How New Plans Will Make Frick Park More Accessible to Visitors with Special Needs
Pittsburgh Parks, City are seeking public input on two proposals aimed at creating an outdoor sensory “classroom” in Frick Park.
Frick Park is a 600-acre wild respite from the urban landscape of Pittsburgh: trails snake along steams, under bridges and through deep woods, trees change with the seasons. However, for those with mobility or sensory challenges, the woods beyond the stony Beechwood Boulevard entrance gates may be inaccessible.
The Pittsburgh Parks Conservancy, the City of Pittsburgh, community groups and other stakeholders are well into the design phase of the “Frick Environmental Center Sensory Classroom,” a broad project aimed at making an area near the Frick Environmental Center in Squirrel Hill more accessible to visitors with special needs.
Planners are seeking public comment on two proposals for the renovation, both expanding wheelchair access and interactive elements throughout the trail system. People can leave their comments online here.
In an initial survey of Frick Park visitors, Brandon Riley, the project manager for the renovation, says more than half of the respondents either identified as having a disability or having a family member with a disability.
“It’s a tremendously valuable open space with a lot of great natural ecosystems to learn about biodiversity, but it’s entirely inaccessible for the most part,” Riley says. “It doesn’t take into consideration persons of different abilities and what kind of accommodations they might need across the spectrum.”
For example, the paved paths on the grounds of the environmental center currently barely extend out to the wooded trails.
In both proposals, the gravel and dirt trails in the planned area would be replaced with wheelchair-friendly asphalt, the most comprehensive alteration among other accessibility implementations. Braille, QR-accessible audio tours and rope banisters lining the trail would serve as guides.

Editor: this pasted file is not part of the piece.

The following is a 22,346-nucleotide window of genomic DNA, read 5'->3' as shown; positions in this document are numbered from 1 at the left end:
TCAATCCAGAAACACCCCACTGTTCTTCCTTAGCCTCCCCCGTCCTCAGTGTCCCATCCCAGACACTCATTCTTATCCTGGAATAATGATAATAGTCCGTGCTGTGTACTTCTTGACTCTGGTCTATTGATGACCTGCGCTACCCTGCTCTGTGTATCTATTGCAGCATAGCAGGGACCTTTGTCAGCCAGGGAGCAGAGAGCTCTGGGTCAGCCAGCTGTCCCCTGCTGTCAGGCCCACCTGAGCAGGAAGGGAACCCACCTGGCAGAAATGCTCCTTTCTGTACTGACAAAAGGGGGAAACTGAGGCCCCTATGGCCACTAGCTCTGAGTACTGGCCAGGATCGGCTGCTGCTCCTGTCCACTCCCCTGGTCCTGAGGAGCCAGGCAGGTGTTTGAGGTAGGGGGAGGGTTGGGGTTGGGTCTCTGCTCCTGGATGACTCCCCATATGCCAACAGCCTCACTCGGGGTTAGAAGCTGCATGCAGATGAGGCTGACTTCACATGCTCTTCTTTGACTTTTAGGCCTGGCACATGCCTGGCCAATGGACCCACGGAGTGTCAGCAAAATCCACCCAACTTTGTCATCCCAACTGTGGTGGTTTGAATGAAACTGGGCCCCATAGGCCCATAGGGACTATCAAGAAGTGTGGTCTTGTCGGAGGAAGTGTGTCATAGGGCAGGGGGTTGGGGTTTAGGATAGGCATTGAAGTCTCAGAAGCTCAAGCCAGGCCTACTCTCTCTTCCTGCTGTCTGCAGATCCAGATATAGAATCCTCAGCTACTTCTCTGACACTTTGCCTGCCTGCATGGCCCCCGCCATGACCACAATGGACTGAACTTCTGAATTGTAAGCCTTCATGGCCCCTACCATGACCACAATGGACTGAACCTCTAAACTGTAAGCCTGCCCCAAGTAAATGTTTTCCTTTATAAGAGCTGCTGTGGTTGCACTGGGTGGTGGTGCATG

The comprehensive approach to disability access is a balancing act. For visitors with conditions such as autism, Riley says there’s no one-size-fits-all solution. Some neurodivergent people experience overstimulation while others under stimulation, which requires an integration of quiet spaces and engaging sensory elements.
The main difference between the two proposals is the routing of the new paths. A consideration in both is reserving some spaces for quiet contemplation and portioning off others for involved play. Proposal One expands access to the meadow space, for example, and Proposal Two keeps it more isolated.
Both designs plan to employ sensory elements along the trails. Finger mazes, raised forest beds and intricate wood carvings will give neurodivergent visitors a more immersive way to interact with the environment.
Ingrid Kanics, an inclusion expert from Pittsburgh now based in Swansboro, North Carolina, who consulted on the project, says in sensory processing theory, a guiding adage is “kids will always find what they need.” She says the implementation of texture in exhibits such as the mazes or wood-carved benches gives kids the freedom to explore and learn through play.
She says the physiological benefits of spending time outdoors are well documented, and for neurodivergent children with sensory disorders, natural spaces provide a learning environment that they can’t find in typical playgrounds.
“There’s just so many more benefits that come from that natural tree,” Kanics says. “The texture of the bark, the texture of the leaves, the filtered light that goes through those leaves, the changing of colors of the leaves, the sound of the wind as it goes through the trees all have calming effects.”
Riley asks that people provide their feedback online by Feb. 20. The input will be instrumental in deciding the direction Frick Park takes with the redesign, he says, and the finished product will likely include aspects of both proposals.
Though there’s no completion date for the major renovation, Riley says he’d like to be done with the design phase by July and be“shovel ready” once they secure more grant funding and donations.
He says the target budget is set at $750,000, “but the final number will change based on the public process and final design.”
The project is pulled from a growing knowledge base of inclusionary design, which Kanics says she’d like to see implemented citywide.
“I’d say the city as a whole really has this desire to really support people of neuro-diverse backgrounds and approaches to engaging in the world and really wanting to create spaces that make them feel comfortable within the city,” Kanics says.